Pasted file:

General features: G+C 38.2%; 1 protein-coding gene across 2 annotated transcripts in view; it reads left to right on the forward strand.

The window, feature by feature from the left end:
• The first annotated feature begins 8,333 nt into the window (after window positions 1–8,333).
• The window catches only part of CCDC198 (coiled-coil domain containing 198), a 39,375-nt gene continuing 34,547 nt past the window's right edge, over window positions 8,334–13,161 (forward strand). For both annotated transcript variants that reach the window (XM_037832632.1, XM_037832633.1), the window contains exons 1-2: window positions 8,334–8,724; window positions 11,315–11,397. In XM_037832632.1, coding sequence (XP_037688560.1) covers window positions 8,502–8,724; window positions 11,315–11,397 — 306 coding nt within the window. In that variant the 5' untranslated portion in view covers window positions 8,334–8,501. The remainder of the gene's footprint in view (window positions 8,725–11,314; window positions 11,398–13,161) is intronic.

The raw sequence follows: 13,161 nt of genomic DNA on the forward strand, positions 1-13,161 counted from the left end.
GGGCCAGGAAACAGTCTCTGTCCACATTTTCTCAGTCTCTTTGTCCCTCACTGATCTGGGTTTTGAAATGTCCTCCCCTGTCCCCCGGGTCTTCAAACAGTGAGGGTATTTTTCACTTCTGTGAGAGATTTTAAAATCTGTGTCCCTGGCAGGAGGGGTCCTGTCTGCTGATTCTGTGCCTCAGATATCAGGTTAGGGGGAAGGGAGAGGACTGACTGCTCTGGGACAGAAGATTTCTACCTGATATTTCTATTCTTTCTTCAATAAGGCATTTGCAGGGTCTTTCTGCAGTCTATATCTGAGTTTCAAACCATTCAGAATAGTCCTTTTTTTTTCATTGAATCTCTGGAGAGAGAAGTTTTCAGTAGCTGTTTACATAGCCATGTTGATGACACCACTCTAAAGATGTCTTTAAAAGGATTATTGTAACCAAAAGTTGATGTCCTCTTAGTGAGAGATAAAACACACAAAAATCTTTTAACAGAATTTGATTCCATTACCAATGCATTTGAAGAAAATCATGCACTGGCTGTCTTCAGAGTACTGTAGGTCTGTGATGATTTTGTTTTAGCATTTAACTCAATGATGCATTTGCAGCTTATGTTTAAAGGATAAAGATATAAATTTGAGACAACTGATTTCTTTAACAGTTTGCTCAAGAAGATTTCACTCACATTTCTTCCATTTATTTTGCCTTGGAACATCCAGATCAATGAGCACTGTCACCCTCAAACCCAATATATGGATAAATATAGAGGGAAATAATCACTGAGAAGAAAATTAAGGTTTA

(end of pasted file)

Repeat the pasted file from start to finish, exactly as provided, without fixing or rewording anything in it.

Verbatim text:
General features: G+C 38.2%; 1 protein-coding gene across 2 annotated transcripts in view; it reads left to right on the forward strand.

The window, feature by feature from the left end:
• The first annotated feature begins 8,333 nt into the window (after window positions 1–8,333).
• The window catches only part of CCDC198 (coiled-coil domain containing 198), a 39,375-nt gene continuing 34,547 nt past the window's right edge, over window positions 8,334–13,161 (forward strand). For both annotated transcript variants that reach the window (XM_037832632.1, XM_037832633.1), the window contains exons 1-2: window positions 8,334–8,724; window positions 11,315–11,397. In XM_037832632.1, coding sequence (XP_037688560.1) covers window positions 8,502–8,724; window positions 11,315–11,397 — 306 coding nt within the window. In that variant the 5' untranslated portion in view covers window positions 8,334–8,501. The remainder of the gene's footprint in view (window positions 8,725–11,314; window positions 11,398–13,161) is intronic.

The raw sequence follows: 13,161 nt of genomic DNA on the forward strand, positions 1-13,161 counted from the left end.
GGGCCAGGAAACAGTCTCTGTCCACATTTTCTCAGTCTCTTTGTCCCTCACTGATCTGGGTTTTGAAATGTCCTCCCCTGTCCCCCGGGTCTTCAAACAGTGAGGGTATTTTTCACTTCTGTGAGAGATTTTAAAATCTGTGTCCCTGGCAGGAGGGGTCCTGTCTGCTGATTCTGTGCCTCAGATATCAGGTTAGGGGGAAGGGAGAGGACTGACTGCTCTGGGACAGAAGATTTCTACCTGATATTTCTATTCTTTCTTCAATAAGGCATTTGCAGGGTCTTTCTGCAGTCTATATCTGAGTTTCAAACCATTCAGAATAGTCCTTTTTTTTTCATTGAATCTCTGGAGAGAGAAGTTTTCAGTAGCTGTTTACATAGCCATGTTGATGACACCACTCTAAAGATGTCTTTAAAAGGATTATTGTAACCAAAAGTTGATGTCCTCTTAGTGAGAGATAAAACACACAAAAATCTTTTAACAGAATTTGATTCCATTACCAATGCATTTGAAGAAAATCATGCACTGGCTGTCTTCAGAGTACTGTAGGTCTGTGATGATTTTGTTTTAGCATTTAACTCAATGATGCATTTGCAGCTTATGTTTAAAGGATAAAGATATAAATTTGAGACAACTGATTTCTTTAACAGTTTGCTCAAGAAGATTTCACTCACATTTCTTCCATTTATTTTGCCTTGGAACATCCAGATCAATGAGCACTGTCACCCTCAAACCCAATATATGGATAAATATAGAGGGAAATAATCACTGAGAAGAAAATTAAGGTTTA